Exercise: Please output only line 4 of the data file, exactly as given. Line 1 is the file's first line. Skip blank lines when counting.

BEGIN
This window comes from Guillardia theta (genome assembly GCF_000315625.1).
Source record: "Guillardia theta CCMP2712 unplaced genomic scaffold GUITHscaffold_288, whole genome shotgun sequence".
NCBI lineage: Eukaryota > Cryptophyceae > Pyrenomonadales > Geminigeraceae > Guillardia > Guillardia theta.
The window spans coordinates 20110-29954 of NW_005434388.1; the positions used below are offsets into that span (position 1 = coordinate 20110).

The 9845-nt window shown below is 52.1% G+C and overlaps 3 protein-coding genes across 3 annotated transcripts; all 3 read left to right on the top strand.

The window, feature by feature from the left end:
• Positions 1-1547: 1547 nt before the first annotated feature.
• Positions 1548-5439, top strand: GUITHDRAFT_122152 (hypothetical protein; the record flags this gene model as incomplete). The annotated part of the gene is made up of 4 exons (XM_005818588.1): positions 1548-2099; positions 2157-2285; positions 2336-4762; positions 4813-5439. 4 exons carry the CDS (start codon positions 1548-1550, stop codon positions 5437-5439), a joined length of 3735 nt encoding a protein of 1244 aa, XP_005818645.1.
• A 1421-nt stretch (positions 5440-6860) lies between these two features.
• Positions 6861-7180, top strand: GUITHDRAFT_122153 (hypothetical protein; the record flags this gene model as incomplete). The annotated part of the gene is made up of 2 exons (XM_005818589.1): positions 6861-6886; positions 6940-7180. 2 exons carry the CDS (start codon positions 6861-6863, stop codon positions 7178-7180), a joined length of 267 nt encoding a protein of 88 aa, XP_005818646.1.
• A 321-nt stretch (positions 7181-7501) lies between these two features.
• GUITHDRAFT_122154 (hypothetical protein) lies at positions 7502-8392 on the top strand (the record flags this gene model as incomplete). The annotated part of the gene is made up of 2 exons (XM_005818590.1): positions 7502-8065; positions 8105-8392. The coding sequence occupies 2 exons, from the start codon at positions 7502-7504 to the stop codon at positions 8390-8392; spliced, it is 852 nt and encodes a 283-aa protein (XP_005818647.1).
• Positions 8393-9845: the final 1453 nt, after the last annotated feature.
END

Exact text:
The window spans coordinates 20110-29954 of NW_005434388.1; the positions used below are offsets into that span (position 1 = coordinate 20110).